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Revista Brasileira de Geriatria e Gerontologia

Print version ISSN 1809-9823On-line version ISSN 1981-2256

Rev. bras. geriatr. gerontol. vol.21 no.3 Rio de Janeiro May/June 2018 


The experience of spirituality among institutionalized elderly people

Helenice de Moura Scortegagna1 

Nadir Antonio Pichler1 

Lúcia Fernanda Fáccio2 

1Universidade de Passo Fundo, Faculdade de Educação Física e Fisioterapia, Programa de Pós-graduação em Envelhecimento Humano. Passo Fundo, Rio Grande do Sul, Brasil.

2Universidade de Passo Fundo, Instituto de Ciências Biológicas, Faculdade de Enfermagem. Passo Fundo, Rio Grande do Sul, Brasil.



To identify the meanings attributed to the experience of spirituality when faced with life situations among elderly persons living in a long-term care facility.


A qualitative, exploratory and descriptive survey was carried out, based on interviews with eight elderly people living in a long-term care facility for the elderly in the state of Rio Grande do Sul, Brazil.


The content that emerged from the interviews underwent qualitative analysis for the extraction of units of significance and the elaboration of two thematic categories: Spirituality/religiosity as a direction of life and spirituality/religiosity as a meaning for life and a source of renewal, fulfilment and happiness.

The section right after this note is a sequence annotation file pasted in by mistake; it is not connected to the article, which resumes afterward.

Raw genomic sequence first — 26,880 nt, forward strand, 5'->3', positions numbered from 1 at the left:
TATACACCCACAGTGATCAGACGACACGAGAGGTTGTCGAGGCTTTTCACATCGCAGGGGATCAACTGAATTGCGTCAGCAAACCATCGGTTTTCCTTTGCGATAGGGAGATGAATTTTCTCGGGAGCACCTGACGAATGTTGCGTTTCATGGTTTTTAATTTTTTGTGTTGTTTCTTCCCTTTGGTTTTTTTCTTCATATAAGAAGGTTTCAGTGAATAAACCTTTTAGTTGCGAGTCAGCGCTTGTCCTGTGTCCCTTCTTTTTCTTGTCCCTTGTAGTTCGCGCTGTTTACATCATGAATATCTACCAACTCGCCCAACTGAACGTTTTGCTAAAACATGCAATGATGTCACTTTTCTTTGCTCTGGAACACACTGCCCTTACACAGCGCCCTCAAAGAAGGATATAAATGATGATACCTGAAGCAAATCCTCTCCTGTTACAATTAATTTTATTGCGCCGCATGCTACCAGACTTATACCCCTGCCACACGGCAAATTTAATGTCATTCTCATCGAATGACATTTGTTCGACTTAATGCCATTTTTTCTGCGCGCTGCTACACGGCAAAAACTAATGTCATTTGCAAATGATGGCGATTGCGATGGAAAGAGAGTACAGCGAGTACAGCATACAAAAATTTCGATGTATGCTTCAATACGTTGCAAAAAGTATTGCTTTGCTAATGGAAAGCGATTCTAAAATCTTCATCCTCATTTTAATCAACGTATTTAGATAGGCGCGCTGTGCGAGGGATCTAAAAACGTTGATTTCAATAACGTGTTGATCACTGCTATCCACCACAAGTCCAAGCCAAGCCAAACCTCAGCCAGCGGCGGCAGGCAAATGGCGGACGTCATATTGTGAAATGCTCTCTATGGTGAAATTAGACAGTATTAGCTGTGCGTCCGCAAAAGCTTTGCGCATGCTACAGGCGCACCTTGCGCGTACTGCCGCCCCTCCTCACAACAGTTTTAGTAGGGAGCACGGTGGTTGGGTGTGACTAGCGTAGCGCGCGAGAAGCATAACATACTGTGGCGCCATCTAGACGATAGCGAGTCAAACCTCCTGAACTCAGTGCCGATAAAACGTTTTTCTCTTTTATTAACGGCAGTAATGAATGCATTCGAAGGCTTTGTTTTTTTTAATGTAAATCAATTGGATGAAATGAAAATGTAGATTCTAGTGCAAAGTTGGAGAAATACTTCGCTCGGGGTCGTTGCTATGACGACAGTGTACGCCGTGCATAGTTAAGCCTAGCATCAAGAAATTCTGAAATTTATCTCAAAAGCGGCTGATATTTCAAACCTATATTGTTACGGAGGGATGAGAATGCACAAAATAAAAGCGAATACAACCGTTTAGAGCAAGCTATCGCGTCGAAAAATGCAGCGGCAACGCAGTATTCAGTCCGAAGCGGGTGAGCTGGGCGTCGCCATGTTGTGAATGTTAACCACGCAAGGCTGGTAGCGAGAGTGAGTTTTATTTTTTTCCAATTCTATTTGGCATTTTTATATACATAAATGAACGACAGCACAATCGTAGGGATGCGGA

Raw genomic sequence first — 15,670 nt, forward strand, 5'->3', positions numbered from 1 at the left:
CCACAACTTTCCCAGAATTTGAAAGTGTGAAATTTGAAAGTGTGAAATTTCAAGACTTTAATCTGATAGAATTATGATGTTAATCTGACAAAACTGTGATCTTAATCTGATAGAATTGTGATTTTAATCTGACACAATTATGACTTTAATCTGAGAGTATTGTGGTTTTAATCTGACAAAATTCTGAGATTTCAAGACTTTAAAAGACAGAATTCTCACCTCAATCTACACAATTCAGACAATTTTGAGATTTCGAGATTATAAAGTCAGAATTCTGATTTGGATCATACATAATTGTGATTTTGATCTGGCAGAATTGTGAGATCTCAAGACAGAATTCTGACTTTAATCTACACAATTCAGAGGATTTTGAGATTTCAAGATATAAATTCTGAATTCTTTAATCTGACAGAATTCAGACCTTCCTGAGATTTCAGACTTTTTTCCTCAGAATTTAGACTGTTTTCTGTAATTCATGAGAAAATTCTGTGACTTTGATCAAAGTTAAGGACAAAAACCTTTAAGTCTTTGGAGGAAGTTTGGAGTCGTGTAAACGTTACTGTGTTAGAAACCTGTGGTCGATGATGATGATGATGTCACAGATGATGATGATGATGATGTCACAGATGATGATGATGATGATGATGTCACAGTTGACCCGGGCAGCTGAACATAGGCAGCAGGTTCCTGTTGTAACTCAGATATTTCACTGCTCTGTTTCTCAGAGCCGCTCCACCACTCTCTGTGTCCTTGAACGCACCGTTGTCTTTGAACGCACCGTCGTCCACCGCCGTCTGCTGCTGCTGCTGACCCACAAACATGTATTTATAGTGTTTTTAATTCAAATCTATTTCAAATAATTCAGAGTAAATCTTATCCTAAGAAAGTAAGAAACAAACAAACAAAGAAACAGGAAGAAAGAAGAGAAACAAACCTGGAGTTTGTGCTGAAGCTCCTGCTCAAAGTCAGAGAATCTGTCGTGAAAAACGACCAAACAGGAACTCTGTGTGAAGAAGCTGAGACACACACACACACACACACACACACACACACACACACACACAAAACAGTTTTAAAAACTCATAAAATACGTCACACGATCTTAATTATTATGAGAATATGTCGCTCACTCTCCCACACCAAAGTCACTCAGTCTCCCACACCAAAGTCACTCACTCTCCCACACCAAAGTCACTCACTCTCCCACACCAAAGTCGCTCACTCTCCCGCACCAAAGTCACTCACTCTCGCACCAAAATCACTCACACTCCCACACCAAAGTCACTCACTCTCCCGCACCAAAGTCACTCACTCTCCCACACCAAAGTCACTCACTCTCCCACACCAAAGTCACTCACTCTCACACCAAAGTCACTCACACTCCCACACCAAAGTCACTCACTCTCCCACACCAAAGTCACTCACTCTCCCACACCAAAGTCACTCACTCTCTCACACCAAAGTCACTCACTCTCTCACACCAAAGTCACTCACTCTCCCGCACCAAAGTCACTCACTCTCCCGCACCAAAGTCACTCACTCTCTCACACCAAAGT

When describing the experience of spirituality as an important strategy for finding meaning in life, the elderly persons in this study revealed it to be a psychic and emotional support for coping with existential challenges. This knowledge allows professionals working in these institutions to invest in practices that incorporate spirituality as an element of the comprehensive care of the elderly.

Keywords: Aging; Homes for the Aged; Spirituality; Religion and Science.



Conhecer o significado atribuído à vivência da espiritualidade diante das situações da vida pelos idosos residentes em uma instituição de longa permanência para idosos (ILPI).


Pesquisa qualitativa, exploratória e descritiva, realizada por meio de entrevista com oito idosos residentes em uma ILPI do interior do estado do Rio Grande do Sul, Brasil.